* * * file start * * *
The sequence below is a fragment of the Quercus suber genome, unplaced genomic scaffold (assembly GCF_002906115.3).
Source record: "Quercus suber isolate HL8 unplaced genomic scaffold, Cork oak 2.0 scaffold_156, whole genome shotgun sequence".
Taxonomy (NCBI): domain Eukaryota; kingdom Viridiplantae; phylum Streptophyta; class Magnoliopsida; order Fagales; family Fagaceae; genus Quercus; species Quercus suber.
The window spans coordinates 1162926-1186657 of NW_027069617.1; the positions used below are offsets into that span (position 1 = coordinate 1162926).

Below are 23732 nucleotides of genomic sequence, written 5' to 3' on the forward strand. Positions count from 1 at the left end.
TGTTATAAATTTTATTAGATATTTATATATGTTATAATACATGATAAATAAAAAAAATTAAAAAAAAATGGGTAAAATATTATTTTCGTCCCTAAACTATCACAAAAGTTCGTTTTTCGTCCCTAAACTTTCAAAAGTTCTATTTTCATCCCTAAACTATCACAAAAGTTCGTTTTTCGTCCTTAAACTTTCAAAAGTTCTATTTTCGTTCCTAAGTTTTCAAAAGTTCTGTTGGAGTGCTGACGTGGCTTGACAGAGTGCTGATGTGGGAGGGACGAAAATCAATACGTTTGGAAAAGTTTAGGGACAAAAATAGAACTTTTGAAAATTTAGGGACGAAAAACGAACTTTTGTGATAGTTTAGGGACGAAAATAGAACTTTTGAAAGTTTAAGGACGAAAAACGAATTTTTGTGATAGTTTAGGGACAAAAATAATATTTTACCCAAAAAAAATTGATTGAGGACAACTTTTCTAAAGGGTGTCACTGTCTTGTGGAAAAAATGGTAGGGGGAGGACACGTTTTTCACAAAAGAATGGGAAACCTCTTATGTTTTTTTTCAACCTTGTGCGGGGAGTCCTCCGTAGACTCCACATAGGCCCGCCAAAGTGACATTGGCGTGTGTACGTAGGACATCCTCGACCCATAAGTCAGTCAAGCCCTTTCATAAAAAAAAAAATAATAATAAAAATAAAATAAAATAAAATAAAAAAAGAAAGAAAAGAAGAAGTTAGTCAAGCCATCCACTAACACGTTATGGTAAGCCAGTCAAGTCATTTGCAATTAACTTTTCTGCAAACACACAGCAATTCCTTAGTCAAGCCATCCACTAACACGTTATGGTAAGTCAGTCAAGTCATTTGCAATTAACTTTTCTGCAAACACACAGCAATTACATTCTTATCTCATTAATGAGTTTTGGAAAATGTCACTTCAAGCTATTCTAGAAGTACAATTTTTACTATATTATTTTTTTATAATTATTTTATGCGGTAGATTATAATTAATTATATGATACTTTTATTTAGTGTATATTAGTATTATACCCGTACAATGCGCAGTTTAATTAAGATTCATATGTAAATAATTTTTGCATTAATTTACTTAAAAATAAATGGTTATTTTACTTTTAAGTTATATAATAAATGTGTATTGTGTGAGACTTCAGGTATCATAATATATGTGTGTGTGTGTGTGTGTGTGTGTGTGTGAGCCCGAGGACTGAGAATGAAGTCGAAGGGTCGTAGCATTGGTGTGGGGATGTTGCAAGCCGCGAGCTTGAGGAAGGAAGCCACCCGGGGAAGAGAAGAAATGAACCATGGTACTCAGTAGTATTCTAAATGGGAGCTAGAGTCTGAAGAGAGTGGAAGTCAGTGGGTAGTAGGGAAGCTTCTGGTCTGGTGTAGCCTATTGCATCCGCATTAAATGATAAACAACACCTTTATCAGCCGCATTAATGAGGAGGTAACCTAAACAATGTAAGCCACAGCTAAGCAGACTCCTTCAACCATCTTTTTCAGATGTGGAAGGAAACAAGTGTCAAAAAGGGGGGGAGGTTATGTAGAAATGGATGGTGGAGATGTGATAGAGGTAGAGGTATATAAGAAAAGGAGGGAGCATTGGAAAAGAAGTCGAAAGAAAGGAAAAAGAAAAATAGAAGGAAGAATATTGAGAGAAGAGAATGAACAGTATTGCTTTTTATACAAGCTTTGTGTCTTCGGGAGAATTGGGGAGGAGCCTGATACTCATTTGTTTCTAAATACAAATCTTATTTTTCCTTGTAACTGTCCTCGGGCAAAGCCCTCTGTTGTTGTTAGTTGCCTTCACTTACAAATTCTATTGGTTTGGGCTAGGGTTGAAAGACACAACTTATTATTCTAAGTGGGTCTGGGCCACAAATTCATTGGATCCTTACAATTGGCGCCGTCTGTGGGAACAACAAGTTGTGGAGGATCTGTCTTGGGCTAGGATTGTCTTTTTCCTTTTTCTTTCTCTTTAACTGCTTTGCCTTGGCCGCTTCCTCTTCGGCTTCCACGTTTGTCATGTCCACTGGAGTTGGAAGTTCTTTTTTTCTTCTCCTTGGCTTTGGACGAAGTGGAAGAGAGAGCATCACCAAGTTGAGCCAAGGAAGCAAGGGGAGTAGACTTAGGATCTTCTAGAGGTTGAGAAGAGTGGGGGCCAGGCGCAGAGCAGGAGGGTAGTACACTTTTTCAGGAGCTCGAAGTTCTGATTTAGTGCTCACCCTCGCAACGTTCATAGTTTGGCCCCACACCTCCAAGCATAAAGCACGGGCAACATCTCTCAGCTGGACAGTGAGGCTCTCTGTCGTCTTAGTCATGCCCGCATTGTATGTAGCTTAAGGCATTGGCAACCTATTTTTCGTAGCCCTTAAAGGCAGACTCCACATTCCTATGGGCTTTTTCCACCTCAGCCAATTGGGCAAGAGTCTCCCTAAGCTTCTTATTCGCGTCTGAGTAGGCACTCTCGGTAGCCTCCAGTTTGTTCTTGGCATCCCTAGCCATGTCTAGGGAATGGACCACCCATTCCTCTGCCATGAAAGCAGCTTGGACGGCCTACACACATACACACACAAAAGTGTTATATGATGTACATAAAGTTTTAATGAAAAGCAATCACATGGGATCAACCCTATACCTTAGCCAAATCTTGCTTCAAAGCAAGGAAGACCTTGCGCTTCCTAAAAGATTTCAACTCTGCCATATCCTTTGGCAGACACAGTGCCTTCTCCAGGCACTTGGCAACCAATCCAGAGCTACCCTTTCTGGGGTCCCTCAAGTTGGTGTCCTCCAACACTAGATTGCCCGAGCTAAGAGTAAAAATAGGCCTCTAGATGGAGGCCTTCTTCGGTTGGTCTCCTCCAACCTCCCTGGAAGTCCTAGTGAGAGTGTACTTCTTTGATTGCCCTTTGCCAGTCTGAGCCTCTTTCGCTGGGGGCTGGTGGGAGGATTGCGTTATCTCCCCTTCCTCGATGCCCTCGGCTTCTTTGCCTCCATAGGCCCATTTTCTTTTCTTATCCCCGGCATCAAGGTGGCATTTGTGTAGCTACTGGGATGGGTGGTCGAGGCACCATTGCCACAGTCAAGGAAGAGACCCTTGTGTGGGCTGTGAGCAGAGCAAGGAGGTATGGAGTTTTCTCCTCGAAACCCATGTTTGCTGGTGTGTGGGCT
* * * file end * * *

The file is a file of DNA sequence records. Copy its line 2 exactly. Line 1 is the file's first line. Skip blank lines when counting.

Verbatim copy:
Source record: "Quercus suber isolate HL8 unplaced genomic scaffold, Cork oak 2.0 scaffold_156, whole genome shotgun sequence".